Every day, Wall Street analysts upgrade some stocks, downgrade others, and "initiate coverage" on a few more. But do these analysts even know what they're talking about? Today, we're taking one high-profile Wall Street pick and putting it under the microscope...
Three months ago, I urged investors to avoid PayPal Holdings (NASDAQ:PYPL) -- despite the stock winning multiple upgrades on Wall Street -- because it was too expensive. So what's happened since then?
PayPal has gone nowhere but up, gaining 14% in the three months since I panned it. And this morning, PayPal looks like it could rise even further after winning another buy rating on Wall Street, this time from German banker Berenberg.
I still say they're wrong.
Upgrading PayPal stock
Berenberg is singing PayPal's praises this morning in a note covered on StreetInsider.com. "We believe PayPal is a core holding in the payment and fintech space because it is well positioned to enable financial inclusion via its wide product range, which includes digital wallets, money transfer, P2P payments, credit and card issuance," argues Berenberg.
The analyst further likes PayPal for its "two-sided platform, which serves merchants and consumers." Although rival Square, too, has made moves toward building a consumer-facing business with its Square Cash app, this initiative isn't as far advanced as is PayPal's. In fact, PayPal's got a big enough lead in consumer financing and peer-to-peer payments as to make its business model "unique, in our view," says Berenberg.
Servicing both merchants and consumers gives PayPal a "large user and merchant base," creating "a scale advantage," argues the analyst. As a result, PayPal is now "the world's most popular alternative payment option, which leads to further user/merchant adoption" -- a virtuous cycle and a moat to defend the company against rivals.
How's that working out for PayPal?
Judging from the numbers, Berenberg is right about that. In PayPal's Q2 earnings report, the company reported a 23% year-over-year jump in revenue and 28% growth in earnings per share.
Active PayPal accounts grew 18%, the amount of payments sent by all those users increased 29%, and the amount of peer-to-peer payments sent via Venmo exploded 78% higher. Not only are there more customers using the service now that a year ago, commented my fellow Fool.com contributor Matthew Frankel at the time, but "PayPal customers are using the company's platform more often."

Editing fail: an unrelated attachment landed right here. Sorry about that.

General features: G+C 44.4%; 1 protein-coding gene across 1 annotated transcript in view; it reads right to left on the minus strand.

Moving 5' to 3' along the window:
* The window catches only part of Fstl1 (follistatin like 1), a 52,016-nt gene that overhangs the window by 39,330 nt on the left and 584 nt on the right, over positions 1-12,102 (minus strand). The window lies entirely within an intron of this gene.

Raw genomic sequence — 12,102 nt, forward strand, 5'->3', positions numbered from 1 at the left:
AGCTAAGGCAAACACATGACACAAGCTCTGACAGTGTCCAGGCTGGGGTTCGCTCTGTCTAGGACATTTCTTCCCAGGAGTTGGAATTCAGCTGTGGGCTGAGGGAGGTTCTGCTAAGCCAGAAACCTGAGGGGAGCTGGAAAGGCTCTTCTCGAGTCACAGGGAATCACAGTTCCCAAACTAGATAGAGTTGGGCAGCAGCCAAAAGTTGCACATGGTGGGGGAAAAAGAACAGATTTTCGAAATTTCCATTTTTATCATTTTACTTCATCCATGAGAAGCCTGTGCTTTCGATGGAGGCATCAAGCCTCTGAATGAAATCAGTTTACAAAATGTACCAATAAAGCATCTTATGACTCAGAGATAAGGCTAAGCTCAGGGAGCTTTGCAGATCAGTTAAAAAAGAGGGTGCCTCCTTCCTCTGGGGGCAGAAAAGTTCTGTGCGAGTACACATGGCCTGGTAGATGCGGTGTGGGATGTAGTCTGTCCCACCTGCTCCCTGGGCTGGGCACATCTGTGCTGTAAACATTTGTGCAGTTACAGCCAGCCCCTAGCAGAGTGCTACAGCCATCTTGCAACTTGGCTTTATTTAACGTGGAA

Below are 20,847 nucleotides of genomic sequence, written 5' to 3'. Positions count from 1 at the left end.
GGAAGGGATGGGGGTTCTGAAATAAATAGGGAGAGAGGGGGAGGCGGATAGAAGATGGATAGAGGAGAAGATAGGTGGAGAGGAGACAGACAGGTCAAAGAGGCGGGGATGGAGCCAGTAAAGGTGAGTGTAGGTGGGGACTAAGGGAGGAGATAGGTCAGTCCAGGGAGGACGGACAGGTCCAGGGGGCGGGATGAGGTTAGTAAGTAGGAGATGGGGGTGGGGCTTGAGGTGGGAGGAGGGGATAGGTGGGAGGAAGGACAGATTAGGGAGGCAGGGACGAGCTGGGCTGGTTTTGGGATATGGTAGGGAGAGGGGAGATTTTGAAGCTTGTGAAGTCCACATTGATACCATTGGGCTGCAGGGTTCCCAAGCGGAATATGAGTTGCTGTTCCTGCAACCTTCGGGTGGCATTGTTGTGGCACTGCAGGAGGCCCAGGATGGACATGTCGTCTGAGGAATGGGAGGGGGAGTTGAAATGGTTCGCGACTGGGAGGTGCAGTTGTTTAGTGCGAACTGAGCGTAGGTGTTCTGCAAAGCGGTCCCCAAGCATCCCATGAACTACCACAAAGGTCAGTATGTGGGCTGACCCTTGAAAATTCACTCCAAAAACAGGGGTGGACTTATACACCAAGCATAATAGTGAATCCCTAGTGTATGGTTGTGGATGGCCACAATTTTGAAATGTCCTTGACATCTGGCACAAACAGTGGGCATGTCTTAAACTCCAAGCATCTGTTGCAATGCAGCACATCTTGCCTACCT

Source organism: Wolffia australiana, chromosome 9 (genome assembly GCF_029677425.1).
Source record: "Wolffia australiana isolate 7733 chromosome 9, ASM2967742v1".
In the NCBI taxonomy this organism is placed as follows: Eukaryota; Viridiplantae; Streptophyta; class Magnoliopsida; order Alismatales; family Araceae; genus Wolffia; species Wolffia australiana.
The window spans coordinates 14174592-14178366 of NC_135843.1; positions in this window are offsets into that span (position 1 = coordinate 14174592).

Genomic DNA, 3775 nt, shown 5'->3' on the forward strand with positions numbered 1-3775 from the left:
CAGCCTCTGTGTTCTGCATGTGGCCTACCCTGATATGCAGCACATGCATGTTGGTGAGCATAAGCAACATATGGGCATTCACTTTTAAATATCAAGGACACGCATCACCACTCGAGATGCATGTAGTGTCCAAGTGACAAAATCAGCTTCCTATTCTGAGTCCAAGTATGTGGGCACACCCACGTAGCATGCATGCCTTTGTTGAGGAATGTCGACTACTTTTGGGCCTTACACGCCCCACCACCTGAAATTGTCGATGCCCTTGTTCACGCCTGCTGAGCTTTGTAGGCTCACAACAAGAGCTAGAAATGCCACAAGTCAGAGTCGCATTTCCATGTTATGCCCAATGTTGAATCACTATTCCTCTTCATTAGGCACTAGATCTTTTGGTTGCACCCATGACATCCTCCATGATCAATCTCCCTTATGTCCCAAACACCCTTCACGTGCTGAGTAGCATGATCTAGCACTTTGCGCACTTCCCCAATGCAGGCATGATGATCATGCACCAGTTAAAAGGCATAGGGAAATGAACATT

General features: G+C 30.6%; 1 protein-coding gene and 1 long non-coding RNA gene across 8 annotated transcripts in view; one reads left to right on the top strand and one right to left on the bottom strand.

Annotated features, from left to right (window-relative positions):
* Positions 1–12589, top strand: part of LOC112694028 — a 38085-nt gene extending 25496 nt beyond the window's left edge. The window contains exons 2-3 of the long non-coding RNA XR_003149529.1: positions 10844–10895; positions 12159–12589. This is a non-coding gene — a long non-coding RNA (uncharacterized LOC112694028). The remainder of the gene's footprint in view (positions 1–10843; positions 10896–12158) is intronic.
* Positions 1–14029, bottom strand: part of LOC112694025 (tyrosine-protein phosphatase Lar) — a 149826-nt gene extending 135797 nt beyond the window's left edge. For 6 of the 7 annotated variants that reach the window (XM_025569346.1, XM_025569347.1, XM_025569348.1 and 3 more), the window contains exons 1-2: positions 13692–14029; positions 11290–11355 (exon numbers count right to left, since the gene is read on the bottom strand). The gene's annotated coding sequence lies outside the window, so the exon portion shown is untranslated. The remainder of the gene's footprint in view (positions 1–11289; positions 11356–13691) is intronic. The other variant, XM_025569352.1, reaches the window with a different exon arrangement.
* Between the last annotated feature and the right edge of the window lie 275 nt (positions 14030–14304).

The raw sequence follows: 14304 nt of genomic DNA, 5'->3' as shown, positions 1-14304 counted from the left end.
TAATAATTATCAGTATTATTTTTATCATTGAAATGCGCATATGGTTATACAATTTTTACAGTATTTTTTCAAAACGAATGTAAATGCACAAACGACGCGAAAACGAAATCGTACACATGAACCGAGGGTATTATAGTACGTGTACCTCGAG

How's that working out for PayPal shareholders?
All of this was pretty impressive news. And yet, there was a downside. Because expectations for PayPal are so high (analysts polled by S&P Global Market Intelligence expect it to post 20% average annual earnings growth over the next five years), any glitches in the growth story can have an outsize effect on investors' reactions to the news. In the case of Q2, the simple fact that PayPal predicted it would book no more than $3.67 billion in revenue in Q3 -- when Wall Street had been telling investors to expect $3.71 billion -- caused a 5% sell-off in the stock on earnings day.
And it's taken more than a month for PayPal to recover those losses.
What it means to investors
Priced close to $93 a share today, PayPal is once again trading back above where it was prior to reporting Q2 earnings a month ago. And yet, I'd argue that the risk to the stock remains the same as it was then.
At a share price nearly 55 times trailing earnings, PayPal simply costs too much for the 20% growth rate that it has promised to deliver to investors. In fact, judging from how investors reacted to Q2's news in July, I'd say the stock is priced too high even for the 28% earnings growth that PayPal delivered back then.
Could I be wrong? Of course I could. In fact, I was wrong in predicting PayPal's price would be dragged back down to more realistic levels back in May. But while it's entirely possible that the stock will continue to defy gravity, the higher it goes, the greater the risk that PayPal will fall back down to earth. Priced for perfection today, I can't recommend that investors take that risk -- and Berenberg is wrong to recommend it.